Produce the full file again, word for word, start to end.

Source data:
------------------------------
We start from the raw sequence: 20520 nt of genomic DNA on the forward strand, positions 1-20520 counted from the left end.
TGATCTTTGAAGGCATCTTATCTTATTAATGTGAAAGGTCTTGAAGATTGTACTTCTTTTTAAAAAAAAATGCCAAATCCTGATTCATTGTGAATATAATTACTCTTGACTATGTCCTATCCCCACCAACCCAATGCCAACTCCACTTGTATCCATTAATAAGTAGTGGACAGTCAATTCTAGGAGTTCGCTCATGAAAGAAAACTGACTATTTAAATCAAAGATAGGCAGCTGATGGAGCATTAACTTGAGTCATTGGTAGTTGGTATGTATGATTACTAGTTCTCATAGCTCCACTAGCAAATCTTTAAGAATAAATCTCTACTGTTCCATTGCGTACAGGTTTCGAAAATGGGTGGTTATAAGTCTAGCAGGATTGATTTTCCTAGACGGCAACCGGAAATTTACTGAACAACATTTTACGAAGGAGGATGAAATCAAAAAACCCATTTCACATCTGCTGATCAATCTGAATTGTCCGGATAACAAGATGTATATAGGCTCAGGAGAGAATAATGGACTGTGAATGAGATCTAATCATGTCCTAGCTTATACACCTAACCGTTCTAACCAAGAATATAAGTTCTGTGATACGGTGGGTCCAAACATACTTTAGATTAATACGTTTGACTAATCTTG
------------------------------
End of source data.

We start from the raw sequence: 20520 nt of genomic DNA on the forward strand, positions 1-20520 counted from the left end.
TGATCTTTGAAGGCATCTTATCTTATTAATGTGAAAGGTCTTGAAGATTGTACTTCTTTTTAAAAAAAAATGCCAAATCCTGATTCATTGTGAATATAATTACTCTTGACTATGTCCTATCCCCACCAACCCAATGCCAACTCCACTTGTATCCATTAATAAGTAGTGGACAGTCAATTCTAGGAGTTCGCTCATGAAAGAAAACTGACTATTTAAATCAAAGATAGGCAGCTGATGGAGCATTAACTTGAGTCATTGGTAGTTGGTATGTATGATTACTAGTTCTCATAGCTCCACTAGCAAATCTTTAAGAATAAATCTCTACTGTTCCATTGCGTACAGGTTTCGAAAATGGGTGGTTATAAGTCTAGCAGGATTGATTTTCCTAGACGGCAACCGGAAATTTACTGAACAACATTTTACGAAGGAGGATGAAATCAAAAAACCCATTTCACATCTGCTGATCAATCTGAATTGTCCGGATAACAAGATGTATATAGGCTCAGGAGAGAATAATGGACTGTGAATGAGATCTAATCATGTCCTAGCTTATACACCTAACCGTTCTAACCAAGAATATAAGTTCTGTGATACGGTGGGTCCAAACATACTTTAGATTAATACGTTTGACTAATCTTG